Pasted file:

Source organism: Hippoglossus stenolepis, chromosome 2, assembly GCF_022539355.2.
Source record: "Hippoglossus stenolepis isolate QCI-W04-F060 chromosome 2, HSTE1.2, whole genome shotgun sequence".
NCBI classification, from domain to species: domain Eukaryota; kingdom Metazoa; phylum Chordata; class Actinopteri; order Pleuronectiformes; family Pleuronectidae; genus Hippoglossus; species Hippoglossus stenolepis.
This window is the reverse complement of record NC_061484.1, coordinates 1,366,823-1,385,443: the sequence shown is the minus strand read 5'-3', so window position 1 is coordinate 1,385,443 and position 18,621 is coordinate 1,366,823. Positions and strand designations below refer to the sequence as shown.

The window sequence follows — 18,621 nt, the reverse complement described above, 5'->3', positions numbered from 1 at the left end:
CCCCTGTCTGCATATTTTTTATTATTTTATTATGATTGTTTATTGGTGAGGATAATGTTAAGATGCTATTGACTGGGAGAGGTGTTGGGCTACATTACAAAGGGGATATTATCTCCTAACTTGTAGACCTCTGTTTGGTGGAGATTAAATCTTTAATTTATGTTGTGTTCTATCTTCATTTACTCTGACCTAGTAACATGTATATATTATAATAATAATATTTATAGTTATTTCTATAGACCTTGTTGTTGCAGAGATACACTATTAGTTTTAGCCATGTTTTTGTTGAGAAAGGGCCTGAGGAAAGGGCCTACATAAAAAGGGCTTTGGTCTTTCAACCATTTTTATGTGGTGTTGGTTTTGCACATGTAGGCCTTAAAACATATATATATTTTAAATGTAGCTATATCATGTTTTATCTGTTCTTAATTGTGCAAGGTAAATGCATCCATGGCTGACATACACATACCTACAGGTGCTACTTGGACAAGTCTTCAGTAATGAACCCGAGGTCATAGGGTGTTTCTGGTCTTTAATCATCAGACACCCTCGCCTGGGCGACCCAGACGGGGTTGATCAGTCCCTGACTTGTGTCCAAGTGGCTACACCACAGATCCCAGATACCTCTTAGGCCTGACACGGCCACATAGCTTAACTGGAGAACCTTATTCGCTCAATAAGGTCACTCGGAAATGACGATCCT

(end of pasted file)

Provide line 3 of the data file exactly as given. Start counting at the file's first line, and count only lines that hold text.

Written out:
NCBI classification, from domain to species: domain Eukaryota; kingdom Metazoa; phylum Chordata; class Actinopteri; order Pleuronectiformes; family Pleuronectidae; genus Hippoglossus; species Hippoglossus stenolepis.